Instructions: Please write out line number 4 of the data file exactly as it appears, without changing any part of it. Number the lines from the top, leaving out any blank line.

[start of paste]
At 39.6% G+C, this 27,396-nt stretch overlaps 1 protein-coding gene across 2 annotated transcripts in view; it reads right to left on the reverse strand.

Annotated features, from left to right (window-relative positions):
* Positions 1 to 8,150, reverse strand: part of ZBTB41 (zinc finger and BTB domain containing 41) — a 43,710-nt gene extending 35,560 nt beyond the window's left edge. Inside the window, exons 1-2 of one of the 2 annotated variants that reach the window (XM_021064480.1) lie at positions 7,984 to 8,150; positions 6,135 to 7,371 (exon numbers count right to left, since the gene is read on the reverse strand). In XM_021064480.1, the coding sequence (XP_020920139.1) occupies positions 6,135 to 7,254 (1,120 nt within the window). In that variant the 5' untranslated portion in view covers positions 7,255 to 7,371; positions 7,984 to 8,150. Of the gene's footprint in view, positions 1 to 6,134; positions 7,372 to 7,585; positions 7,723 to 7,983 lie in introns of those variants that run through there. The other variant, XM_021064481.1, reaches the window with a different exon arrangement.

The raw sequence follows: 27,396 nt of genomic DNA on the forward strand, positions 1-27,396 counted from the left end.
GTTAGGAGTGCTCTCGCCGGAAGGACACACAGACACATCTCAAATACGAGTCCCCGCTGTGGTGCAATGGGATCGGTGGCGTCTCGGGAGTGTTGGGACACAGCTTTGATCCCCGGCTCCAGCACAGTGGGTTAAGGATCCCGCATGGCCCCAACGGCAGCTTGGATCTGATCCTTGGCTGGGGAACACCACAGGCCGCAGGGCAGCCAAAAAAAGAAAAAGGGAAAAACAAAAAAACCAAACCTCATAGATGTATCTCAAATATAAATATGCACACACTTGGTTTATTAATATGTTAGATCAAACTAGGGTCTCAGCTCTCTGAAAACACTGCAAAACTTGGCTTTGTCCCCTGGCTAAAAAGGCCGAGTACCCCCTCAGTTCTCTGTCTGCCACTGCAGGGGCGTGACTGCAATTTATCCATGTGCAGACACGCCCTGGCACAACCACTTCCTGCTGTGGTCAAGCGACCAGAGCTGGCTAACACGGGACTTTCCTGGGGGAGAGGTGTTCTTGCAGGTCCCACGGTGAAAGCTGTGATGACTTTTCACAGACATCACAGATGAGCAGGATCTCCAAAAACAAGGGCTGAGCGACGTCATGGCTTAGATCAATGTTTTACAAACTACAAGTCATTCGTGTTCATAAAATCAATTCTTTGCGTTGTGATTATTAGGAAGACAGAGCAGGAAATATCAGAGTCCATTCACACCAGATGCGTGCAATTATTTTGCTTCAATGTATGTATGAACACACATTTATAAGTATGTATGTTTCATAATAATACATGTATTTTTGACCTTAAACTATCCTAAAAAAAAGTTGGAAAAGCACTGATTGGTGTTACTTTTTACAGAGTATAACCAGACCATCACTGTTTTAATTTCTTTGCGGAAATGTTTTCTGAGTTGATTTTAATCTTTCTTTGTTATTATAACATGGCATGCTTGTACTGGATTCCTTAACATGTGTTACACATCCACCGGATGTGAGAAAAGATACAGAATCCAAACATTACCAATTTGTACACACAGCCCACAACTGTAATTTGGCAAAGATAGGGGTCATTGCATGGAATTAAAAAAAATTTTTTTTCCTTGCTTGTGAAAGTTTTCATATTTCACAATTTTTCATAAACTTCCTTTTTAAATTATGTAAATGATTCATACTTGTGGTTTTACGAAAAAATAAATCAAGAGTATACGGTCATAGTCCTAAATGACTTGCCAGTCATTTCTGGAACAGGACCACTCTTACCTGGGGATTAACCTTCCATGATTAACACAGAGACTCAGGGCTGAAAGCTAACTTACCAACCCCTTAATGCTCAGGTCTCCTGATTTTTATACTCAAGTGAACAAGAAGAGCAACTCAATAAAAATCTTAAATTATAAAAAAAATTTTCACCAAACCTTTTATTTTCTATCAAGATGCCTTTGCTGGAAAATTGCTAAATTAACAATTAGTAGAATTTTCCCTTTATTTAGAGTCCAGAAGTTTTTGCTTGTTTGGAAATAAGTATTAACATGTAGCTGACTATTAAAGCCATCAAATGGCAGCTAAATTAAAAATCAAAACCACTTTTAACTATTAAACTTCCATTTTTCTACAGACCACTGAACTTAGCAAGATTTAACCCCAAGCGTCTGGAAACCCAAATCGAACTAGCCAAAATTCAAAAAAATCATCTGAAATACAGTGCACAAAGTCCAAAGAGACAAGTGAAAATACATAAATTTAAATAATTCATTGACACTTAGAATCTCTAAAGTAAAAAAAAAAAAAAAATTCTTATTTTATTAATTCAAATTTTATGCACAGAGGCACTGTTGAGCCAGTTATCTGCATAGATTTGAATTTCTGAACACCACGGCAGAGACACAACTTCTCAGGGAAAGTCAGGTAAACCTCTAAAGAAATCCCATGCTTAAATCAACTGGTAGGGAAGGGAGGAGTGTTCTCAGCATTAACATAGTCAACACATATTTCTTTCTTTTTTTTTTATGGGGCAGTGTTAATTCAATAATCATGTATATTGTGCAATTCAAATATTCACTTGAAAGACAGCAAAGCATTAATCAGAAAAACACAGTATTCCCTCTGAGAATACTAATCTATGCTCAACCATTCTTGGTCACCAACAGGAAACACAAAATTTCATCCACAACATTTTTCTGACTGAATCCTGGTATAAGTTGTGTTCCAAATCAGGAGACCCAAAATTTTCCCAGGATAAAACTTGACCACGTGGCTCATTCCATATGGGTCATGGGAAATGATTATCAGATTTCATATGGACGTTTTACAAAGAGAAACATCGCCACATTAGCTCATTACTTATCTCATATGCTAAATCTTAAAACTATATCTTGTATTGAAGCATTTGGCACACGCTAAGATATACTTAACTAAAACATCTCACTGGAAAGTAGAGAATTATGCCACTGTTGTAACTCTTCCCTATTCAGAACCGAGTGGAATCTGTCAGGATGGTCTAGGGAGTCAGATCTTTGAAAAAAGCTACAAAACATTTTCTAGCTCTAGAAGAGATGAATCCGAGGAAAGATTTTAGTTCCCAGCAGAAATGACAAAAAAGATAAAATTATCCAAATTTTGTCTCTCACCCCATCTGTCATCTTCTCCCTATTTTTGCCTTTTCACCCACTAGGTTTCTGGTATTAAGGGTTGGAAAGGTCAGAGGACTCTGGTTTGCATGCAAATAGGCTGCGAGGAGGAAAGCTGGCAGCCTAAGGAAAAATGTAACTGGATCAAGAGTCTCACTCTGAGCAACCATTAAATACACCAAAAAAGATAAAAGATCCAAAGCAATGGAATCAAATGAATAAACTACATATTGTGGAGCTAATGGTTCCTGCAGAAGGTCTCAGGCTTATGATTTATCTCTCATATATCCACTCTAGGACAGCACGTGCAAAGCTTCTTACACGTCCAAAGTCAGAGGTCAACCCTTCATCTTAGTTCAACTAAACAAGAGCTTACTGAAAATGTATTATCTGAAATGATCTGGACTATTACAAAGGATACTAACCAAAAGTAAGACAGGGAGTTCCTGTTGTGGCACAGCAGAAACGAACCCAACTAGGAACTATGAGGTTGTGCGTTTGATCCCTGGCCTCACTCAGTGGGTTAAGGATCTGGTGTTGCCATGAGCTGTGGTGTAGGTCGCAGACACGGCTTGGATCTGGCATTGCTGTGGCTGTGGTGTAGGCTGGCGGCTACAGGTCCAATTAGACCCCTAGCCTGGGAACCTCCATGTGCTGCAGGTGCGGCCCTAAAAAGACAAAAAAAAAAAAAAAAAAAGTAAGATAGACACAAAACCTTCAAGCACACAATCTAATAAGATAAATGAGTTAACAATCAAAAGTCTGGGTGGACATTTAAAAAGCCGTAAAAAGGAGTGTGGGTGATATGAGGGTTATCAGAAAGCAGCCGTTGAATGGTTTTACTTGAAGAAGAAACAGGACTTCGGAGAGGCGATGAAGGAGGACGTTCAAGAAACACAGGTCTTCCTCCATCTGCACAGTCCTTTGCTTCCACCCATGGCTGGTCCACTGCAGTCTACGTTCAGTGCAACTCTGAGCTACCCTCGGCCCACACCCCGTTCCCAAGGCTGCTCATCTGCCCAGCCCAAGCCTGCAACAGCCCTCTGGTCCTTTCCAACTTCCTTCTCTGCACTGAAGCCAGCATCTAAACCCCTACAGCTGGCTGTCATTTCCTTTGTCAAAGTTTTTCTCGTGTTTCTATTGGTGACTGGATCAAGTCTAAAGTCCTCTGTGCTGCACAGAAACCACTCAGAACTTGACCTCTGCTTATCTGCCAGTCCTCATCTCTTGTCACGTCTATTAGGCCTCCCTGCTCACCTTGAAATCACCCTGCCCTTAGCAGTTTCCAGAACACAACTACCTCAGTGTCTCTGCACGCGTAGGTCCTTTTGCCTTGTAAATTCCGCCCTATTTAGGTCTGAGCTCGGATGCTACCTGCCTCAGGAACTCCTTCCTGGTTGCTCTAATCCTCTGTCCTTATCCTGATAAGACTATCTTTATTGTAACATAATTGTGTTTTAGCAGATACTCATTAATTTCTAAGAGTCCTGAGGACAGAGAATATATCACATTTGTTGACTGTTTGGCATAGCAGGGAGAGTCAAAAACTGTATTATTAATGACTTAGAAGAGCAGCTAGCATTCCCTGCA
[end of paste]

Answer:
The raw sequence follows: 27,396 nt of genomic DNA on the forward strand, positions 1-27,396 counted from the left end.